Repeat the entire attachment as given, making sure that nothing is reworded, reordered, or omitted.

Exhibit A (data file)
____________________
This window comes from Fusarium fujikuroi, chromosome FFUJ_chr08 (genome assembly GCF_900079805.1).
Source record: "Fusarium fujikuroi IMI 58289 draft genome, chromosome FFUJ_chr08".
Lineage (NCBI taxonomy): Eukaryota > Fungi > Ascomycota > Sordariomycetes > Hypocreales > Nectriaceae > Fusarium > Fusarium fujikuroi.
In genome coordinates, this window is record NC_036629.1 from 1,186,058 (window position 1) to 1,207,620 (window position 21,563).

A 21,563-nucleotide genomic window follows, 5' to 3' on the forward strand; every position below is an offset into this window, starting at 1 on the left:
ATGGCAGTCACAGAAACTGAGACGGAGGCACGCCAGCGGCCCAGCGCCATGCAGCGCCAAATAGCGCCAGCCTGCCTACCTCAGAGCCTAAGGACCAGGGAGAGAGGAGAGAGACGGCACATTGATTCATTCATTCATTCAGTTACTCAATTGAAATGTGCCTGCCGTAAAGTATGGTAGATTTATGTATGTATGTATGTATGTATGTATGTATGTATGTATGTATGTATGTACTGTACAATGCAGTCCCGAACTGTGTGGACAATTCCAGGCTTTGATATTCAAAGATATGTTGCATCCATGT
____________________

This window comes from Fusarium fujikuroi, chromosome FFUJ_chr08 (genome assembly GCF_900079805.1).
Source record: "Fusarium fujikuroi IMI 58289 draft genome, chromosome FFUJ_chr08".
Lineage (NCBI taxonomy): Eukaryota > Fungi > Ascomycota > Sordariomycetes > Hypocreales > Nectriaceae > Fusarium > Fusarium fujikuroi.
In genome coordinates, this window is record NC_036629.1 from 1,186,058 (window position 1) to 1,207,620 (window position 21,563).

A 21,563-nucleotide genomic window follows, 5' to 3' on the forward strand; every position below is an offset into this window, starting at 1 on the left:
ATGGCAGTCACAGAAACTGAGACGGAGGCACGCCAGCGGCCCAGCGCCATGCAGCGCCAAATAGCGCCAGCCTGCCTACCTCAGAGCCTAAGGACCAGGGAGAGAGGAGAGAGACGGCACATTGATTCATTCATTCATTCAGTTACTCAATTGAAATGTGCCTGCCGTAAAGTATGGTAGATTTATGTATGTATGTATGTATGTATGTATGTATGTATGTATGTATGTATGTACTGTACAATGCAGTCCCGAACTGTGTGGACAATTCCAGGCTTTGATATTCAAAGATATGTTGCATCCATGT